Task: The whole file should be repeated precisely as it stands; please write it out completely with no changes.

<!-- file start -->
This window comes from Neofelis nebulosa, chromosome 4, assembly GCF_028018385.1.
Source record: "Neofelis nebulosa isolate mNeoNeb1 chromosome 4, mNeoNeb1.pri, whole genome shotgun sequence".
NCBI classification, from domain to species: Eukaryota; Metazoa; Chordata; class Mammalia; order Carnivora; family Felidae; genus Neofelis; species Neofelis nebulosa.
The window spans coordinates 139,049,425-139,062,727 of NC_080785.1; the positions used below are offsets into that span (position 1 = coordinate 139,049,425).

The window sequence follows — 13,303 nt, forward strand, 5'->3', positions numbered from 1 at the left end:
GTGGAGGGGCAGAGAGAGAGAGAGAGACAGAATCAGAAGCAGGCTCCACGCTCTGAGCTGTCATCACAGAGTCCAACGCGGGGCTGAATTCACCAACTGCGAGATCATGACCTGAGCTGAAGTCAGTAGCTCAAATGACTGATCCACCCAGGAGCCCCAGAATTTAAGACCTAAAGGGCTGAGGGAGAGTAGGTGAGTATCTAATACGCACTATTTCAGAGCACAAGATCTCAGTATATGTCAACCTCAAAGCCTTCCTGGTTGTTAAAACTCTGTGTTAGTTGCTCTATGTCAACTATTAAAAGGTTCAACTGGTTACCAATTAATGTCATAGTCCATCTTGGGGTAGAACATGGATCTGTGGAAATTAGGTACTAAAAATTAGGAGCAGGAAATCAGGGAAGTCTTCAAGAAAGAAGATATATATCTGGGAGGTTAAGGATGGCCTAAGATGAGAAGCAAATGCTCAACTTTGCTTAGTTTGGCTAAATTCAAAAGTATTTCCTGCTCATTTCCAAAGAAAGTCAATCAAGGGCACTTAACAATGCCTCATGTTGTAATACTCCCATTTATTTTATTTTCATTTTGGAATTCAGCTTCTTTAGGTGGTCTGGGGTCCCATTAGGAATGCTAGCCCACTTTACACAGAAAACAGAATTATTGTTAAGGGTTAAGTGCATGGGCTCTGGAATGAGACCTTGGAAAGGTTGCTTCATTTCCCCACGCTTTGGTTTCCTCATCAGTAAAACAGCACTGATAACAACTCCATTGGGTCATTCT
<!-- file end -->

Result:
This window comes from Neofelis nebulosa, chromosome 4, assembly GCF_028018385.1.
Source record: "Neofelis nebulosa isolate mNeoNeb1 chromosome 4, mNeoNeb1.pri, whole genome shotgun sequence".
NCBI classification, from domain to species: Eukaryota; Metazoa; Chordata; class Mammalia; order Carnivora; family Felidae; genus Neofelis; species Neofelis nebulosa.
The window spans coordinates 139,049,425-139,062,727 of NC_080785.1; the positions used below are offsets into that span (position 1 = coordinate 139,049,425).

The window sequence follows — 13,303 nt, forward strand, 5'->3', positions numbered from 1 at the left end:
GTGGAGGGGCAGAGAGAGAGAGAGAGACAGAATCAGAAGCAGGCTCCACGCTCTGAGCTGTCATCACAGAGTCCAACGCGGGGCTGAATTCACCAACTGCGAGATCATGACCTGAGCTGAAGTCAGTAGCTCAAATGACTGATCCACCCAGGAGCCCCAGAATTTAAGACCTAAAGGGCTGAGGGAGAGTAGGTGAGTATCTAATACGCACTATTTCAGAGCACAAGATCTCAGTATATGTCAACCTCAAAGCCTTCCTGGTTGTTAAAACTCTGTGTTAGTTGCTCTATGTCAACTATTAAAAGGTTCAACTGGTTACCAATTAATGTCATAGTCCATCTTGGGGTAGAACATGGATCTGTGGAAATTAGGTACTAAAAATTAGGAGCAGGAAATCAGGGAAGTCTTCAAGAAAGAAGATATATATCTGGGAGGTTAAGGATGGCCTAAGATGAGAAGCAAATGCTCAACTTTGCTTAGTTTGGCTAAATTCAAAAGTATTTCCTGCTCATTTCCAAAGAAAGTCAATCAAGGGCACTTAACAATGCCTCATGTTGTAATACTCCCATTTATTTTATTTTCATTTTGGAATTCAGCTTCTTTAGGTGGTCTGGGGTCCCATTAGGAATGCTAGCCCACTTTACACAGAAAACAGAATTATTGTTAAGGGTTAAGTGCATGGGCTCTGGAATGAGACCTTGGAAAGGTTGCTTCATTTCCCCACGCTTTGGTTTCCTCATCAGTAAAACAGCACTGATAACAACTCCATTGGGTCATTCT